Only 12 of the 125 studies examined this question, and those covered a wide variety of types and duration of stretches, as well as various performance activities. Overall, these studies suggested a 54% risk reduction in acute muscle injuries associated with stretching. The study was unable to conclude whether stretching reduced the risk of chronic, overuse injuries, which are the ones we encounter most often in our active dogs.
C. Dynamic Stretching Effects on Performance
Dynamic stretching increased performance overall by a minimal 1.3%. It caused a 2.1% increase in jumping performance and a 1.4% improvement in running, sprinting or agility. Dynamic stretching had an infinitesimal negative (-0.23%) effect on strength-based tasks such as maximal voluntary contractions.
D. Dynamic Stretching Effects on Injury Risk
No studies examined this question.
The Bottom Line
Summarizing the findings it would seem that static stretching reduces performance but also reduces the risk of acute muscle injuries. Dynamic stretching seems to minimally improve performance, but we don’t know whether it is of benefit or not in reducing the risk of injuries.
How do these data apply to our active dogs? Well, that one is easy! Let’s look back at the definition of static stretching: it involves “lengthening a muscle until either a stretch sensation or the point of discomfort is felt.” Well, we are completely unable to discern when our dogs are feeling a “stretch sensation,” and given the fact that most dogs hide pain until it is severe, we also cannot determine when our dog reach “the point of discomfort.”
Therefore, static stretching is inappropriate for dogs. If you want to include stretching as a component of your warm-up, just do dynamic stretching, in which your dog initiates the action itself. Recognize, however, that the data suggest that even dynamic stretching has only a minimal beneficial effect on performance.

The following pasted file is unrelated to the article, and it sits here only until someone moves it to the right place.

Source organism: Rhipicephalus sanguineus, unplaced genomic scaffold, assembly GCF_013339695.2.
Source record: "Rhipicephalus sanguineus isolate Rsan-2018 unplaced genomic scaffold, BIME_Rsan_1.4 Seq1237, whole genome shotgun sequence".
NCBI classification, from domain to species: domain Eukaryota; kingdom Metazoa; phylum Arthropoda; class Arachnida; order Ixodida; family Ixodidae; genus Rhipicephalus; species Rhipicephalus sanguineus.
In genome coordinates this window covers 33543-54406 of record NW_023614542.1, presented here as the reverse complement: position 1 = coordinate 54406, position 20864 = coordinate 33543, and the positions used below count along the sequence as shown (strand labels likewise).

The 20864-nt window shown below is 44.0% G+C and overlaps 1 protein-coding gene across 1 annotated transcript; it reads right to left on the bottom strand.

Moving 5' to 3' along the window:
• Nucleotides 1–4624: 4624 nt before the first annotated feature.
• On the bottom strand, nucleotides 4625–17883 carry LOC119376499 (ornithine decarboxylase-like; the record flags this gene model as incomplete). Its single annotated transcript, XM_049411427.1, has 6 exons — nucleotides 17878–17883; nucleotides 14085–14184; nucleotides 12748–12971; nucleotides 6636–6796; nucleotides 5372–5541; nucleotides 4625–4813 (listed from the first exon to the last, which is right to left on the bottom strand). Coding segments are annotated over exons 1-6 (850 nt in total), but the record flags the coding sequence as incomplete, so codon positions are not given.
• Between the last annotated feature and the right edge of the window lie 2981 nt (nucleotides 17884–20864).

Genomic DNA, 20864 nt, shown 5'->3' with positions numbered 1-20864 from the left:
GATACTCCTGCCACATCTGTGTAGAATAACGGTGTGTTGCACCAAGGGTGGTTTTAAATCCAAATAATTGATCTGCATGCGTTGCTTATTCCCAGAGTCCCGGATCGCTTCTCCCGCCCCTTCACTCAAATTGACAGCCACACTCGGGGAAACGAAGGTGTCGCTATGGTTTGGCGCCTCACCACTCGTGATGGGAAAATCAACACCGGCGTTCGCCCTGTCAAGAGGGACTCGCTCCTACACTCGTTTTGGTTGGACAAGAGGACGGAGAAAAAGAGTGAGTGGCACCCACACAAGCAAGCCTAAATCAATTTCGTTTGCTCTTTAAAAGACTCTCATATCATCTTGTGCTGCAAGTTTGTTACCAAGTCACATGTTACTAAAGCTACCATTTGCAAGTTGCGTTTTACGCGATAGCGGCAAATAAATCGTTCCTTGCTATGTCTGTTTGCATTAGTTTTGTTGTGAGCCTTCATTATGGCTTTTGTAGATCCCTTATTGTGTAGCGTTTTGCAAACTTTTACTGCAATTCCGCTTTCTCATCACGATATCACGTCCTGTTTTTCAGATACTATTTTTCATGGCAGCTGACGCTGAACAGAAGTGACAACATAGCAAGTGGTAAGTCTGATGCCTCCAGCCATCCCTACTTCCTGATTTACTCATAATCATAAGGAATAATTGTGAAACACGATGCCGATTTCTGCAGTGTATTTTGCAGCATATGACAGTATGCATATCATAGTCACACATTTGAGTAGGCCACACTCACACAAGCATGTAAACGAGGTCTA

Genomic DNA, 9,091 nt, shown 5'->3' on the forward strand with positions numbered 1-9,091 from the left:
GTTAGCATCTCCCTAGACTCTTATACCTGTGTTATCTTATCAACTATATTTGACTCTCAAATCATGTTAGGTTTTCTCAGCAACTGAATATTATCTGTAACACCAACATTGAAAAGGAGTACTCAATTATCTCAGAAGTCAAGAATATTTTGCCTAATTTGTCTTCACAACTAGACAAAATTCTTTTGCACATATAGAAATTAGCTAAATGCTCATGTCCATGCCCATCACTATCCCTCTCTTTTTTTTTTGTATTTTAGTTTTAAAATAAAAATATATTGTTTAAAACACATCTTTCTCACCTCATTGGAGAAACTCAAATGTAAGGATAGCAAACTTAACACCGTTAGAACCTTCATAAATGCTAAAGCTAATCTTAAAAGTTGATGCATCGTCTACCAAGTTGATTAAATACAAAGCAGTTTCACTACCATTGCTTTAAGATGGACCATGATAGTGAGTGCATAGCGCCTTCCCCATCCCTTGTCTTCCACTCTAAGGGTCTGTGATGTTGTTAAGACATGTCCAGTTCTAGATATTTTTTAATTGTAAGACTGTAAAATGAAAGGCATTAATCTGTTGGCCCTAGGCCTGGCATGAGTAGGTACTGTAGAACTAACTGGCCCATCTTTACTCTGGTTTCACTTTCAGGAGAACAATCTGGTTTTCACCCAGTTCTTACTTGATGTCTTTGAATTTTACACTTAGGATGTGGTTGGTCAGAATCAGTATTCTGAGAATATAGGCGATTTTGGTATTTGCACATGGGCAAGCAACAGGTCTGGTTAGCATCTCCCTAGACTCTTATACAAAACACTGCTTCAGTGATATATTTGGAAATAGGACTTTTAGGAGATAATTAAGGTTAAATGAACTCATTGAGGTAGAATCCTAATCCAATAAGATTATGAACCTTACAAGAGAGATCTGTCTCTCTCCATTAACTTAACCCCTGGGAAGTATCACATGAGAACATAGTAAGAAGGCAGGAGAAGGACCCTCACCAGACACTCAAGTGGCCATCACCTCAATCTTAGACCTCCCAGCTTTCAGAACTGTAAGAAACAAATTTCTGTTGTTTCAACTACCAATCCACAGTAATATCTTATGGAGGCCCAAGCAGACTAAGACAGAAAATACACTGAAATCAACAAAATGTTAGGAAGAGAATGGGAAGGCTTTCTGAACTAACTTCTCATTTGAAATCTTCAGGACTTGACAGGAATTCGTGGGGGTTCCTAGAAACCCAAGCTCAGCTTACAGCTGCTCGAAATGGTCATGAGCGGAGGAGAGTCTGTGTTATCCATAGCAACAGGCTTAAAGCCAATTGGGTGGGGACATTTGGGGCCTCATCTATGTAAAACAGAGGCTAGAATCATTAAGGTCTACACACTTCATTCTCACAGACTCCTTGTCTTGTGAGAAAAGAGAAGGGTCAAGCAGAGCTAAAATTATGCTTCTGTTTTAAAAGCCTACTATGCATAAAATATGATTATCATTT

The play bow is a good example of dynamic stretching for the front limbs and the spine. You can train your dog to initiate a play bow on its own by rewarding when those natural stretches occur. Or you can lure your dog into a play bow as shown in Figure 2.
An Appropriate Warm-Up Routine
Dynamic stretches are best done after the dog is slightly warmed up, so a good warm-up program for your dog would consist of:
1. Three to five minutes of easy activity such as walking around, trotting a bit, playing tug, etc.
2. Optional dynamic stretches, particularly those that extend (Figure 2) and flex the spine (ventrodorsally and laterally), and extend the limbs; these are demonstrated in Fit For Life® Videos 2.0.
3. Activities that practice components of the upcoming performance events, such as jumping, turning, fast starts, etc.
1. Behm DG, Blazevich AJ, Kay AD, McHugh M. Acute effects of muscle stretching on physical performance, range of motion, and injury incidence in health active individuals: a systematic review. Appl Physiol Nutr Metab 2016;41:1-11.
2. Simic L. Sarabon N, Markovic G. Does pre-exercise static stretching inhibit maximal muscular performance? A meta-analytical review. Scand J Med Sci Sports 2013;23:131-148.